As with many historic buildings in San Francisco, Hotel Zeppelin had a lot of personality changes before settling into this role. The basement used to be a speakeasy in the 1920s, the local press club was in the second structure next door, and even as a hotel it was Hotel Prescott until 2015 when it became a Viceroy property.
Perhaps it’s more Bowie than Zeppelin in this respect, but in spirit it is planted firmly in the end of the 1960s, about the time when the first album from Plant, Page, Bonham, and Jones was recorded and released. Psychedelic posters and artwork are a prominent part of the decor, with the Haight-Ashbury/Bill Graham rock show look incorporated into the bathroom wallpaper. The overhead light over your bed may not get a second look from you but it should: if you look on the ceiling above it you’ll see a hand making a peace sign. Each room even has a turntable for spinning vinyl you can borrow from the hotel’s collection.
This is all thankfully more playful than reverent, the place never getting too bogged down in the nostalgia to look dated or overly retro. There’s a clear modern sensibility at work, from the curving wall of craft distillery gin bottles in the bar to the Silicon Valley-worthy TVs that allow you to stream from your smart phone or tablet.
The Hotel Zeppelin sign on the front of the historic facade is minimal and when you step into the lobby there is a small reception desk with colored lights overhead and smartly dressed clerks to check you in. The funky uniform for bellhops includes baggy pants and camouflage high-tops. A couple inviting sitting areas have eclectic colorful furniture.
To the left is a barely staffed coffee shop by day, bar by night that is filled with locals as much as guests, with open Wi-Fi and a quickly disappearing array of pastries and doughnuts from a local shop in the mornings. When I stayed in April 2016 the main restaurant was still in the building stage. Room service was being brought in from another Union Square neighborhood spot.
The revamp of the property focused on fun first, food second: the former speakeasy basement is now a terrific play room for adults with wall-mounted mini basketball hoops, Skee-ball, tabletop shuffleboard, and billiards. A TV lounge section has a giant peace sign formed from license plates and the mural behind the hoops is from a well-known local street artist. A room at the far end can be closed off for private functions or the whole space can be rented out with a DJ and a bartender.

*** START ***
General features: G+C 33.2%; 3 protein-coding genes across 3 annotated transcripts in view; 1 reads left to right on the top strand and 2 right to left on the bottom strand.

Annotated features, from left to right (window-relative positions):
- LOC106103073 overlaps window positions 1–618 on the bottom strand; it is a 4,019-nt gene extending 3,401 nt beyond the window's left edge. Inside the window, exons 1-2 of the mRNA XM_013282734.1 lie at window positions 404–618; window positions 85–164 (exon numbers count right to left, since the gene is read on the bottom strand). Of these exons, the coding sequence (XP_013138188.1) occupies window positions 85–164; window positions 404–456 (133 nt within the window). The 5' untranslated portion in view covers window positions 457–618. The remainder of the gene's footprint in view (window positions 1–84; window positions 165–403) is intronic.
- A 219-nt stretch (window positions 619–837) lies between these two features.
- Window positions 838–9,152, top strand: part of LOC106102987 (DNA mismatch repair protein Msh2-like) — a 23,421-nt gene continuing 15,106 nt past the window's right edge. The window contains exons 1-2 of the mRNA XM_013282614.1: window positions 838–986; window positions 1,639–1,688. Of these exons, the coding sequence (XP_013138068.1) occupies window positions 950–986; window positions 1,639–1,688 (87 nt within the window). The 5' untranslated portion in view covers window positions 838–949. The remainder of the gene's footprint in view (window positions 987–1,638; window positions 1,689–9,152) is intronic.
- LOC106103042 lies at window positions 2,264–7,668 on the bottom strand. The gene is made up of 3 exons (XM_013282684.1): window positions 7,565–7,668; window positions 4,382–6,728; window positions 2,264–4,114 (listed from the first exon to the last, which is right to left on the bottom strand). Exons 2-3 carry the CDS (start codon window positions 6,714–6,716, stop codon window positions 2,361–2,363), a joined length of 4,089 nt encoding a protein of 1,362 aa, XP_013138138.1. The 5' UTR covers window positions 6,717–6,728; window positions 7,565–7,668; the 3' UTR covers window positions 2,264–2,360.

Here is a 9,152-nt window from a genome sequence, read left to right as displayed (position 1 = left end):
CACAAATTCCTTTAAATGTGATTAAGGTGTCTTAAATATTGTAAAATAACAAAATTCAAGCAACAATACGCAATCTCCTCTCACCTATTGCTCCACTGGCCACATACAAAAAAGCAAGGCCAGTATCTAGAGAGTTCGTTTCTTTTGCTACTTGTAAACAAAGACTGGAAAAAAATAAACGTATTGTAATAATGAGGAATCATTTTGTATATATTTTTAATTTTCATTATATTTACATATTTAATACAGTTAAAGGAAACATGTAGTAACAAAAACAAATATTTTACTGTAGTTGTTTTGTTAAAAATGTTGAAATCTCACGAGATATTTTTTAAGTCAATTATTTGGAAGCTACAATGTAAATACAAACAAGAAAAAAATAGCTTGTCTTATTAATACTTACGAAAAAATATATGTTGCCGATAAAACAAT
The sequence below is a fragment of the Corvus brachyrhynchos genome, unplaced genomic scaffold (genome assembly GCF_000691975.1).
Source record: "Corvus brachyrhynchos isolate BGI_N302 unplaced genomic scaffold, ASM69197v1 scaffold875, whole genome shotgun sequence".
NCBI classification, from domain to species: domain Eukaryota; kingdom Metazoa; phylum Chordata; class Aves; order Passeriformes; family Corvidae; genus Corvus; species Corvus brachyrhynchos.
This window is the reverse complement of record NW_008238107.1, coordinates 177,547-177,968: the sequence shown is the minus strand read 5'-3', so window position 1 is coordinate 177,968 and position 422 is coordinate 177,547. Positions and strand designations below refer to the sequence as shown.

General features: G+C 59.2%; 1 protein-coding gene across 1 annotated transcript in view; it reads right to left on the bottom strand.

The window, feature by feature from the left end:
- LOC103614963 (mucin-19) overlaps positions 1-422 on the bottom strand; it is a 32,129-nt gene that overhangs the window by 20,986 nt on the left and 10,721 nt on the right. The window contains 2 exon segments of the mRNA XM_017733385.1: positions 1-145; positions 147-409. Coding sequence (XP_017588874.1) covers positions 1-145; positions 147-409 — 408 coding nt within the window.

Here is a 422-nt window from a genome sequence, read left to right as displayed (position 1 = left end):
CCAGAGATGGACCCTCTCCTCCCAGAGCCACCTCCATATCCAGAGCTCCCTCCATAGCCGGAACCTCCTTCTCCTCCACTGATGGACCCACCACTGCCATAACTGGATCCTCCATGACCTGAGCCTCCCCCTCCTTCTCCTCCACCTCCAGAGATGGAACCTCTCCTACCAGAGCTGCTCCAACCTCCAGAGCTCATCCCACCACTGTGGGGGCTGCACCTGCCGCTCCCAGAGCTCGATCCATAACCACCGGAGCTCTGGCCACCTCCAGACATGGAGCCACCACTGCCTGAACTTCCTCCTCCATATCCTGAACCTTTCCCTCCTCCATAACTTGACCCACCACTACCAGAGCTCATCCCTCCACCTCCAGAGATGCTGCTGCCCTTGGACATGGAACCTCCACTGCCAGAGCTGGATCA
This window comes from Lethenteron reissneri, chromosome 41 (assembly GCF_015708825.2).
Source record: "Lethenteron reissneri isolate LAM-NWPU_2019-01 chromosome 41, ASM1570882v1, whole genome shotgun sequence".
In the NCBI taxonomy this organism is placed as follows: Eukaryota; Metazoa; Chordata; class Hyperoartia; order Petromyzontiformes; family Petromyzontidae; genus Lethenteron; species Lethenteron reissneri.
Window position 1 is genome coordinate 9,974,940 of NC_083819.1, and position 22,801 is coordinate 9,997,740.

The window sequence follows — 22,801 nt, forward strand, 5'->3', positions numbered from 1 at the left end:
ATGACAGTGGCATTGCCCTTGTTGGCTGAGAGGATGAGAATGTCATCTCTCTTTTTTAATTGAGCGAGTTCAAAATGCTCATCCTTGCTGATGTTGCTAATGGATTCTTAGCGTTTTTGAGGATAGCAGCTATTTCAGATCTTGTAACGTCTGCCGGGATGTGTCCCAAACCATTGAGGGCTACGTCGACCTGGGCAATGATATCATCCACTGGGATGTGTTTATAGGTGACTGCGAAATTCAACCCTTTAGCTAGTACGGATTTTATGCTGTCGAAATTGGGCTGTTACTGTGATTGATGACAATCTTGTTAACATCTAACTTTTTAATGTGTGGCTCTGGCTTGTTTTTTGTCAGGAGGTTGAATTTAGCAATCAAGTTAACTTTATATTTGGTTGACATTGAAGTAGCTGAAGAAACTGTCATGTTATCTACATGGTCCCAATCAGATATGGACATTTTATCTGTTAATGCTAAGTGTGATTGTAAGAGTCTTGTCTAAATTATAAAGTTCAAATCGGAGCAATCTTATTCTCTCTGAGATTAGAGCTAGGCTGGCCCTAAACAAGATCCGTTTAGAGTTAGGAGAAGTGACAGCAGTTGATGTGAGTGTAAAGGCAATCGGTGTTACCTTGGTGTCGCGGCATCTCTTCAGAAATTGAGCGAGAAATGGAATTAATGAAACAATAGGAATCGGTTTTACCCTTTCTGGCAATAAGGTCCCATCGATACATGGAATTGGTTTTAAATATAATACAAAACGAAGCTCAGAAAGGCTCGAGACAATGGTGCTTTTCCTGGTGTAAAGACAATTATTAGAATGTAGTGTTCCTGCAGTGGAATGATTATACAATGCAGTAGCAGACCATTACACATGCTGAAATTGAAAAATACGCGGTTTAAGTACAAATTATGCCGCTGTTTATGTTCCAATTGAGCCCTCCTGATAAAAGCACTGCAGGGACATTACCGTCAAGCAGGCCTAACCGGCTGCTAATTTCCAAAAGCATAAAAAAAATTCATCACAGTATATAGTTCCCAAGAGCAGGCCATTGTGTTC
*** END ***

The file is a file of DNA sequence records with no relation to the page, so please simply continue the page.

Rooms are situated in the two adjoining buildings, with most being the size you would expect in the USA’s second-most-expensive real estate market. They’re efficiently designed enough to have room for your luggage though and the butcher block desks work well while standing or using the unique leather chair that gives the sensation of being on a motorcycle. There’s a Neopresso coffee maker, a refrigerator, and good climate control, plus included WiFi and good toiletries in refilled containers.
Only a few rooms have tubs, so upgrade to a suite if that’s a requirement and get some more space. The six types of suite include a family option and the “Mr. Smiley Suite.” The Gypsy Suite has a fireplace but the real rock star option is the Zeppelin Suite (of course) with 1,800 square feet for the groupies, an outdoor deck, and a media room.
There’s a small gym on site with the basics, or you can ask for a pass to get into a local full-blown health club. Or this being at the bottom of Nob Hill, you could just walk to Chinatown and back and feel a thigh burn greater than an hour on a Stairmaster.
The eating and drinking options here will improve once the new restaurant is complete and open, but for now the rooms and the fun room are the stars, plus the great central location near Union Square.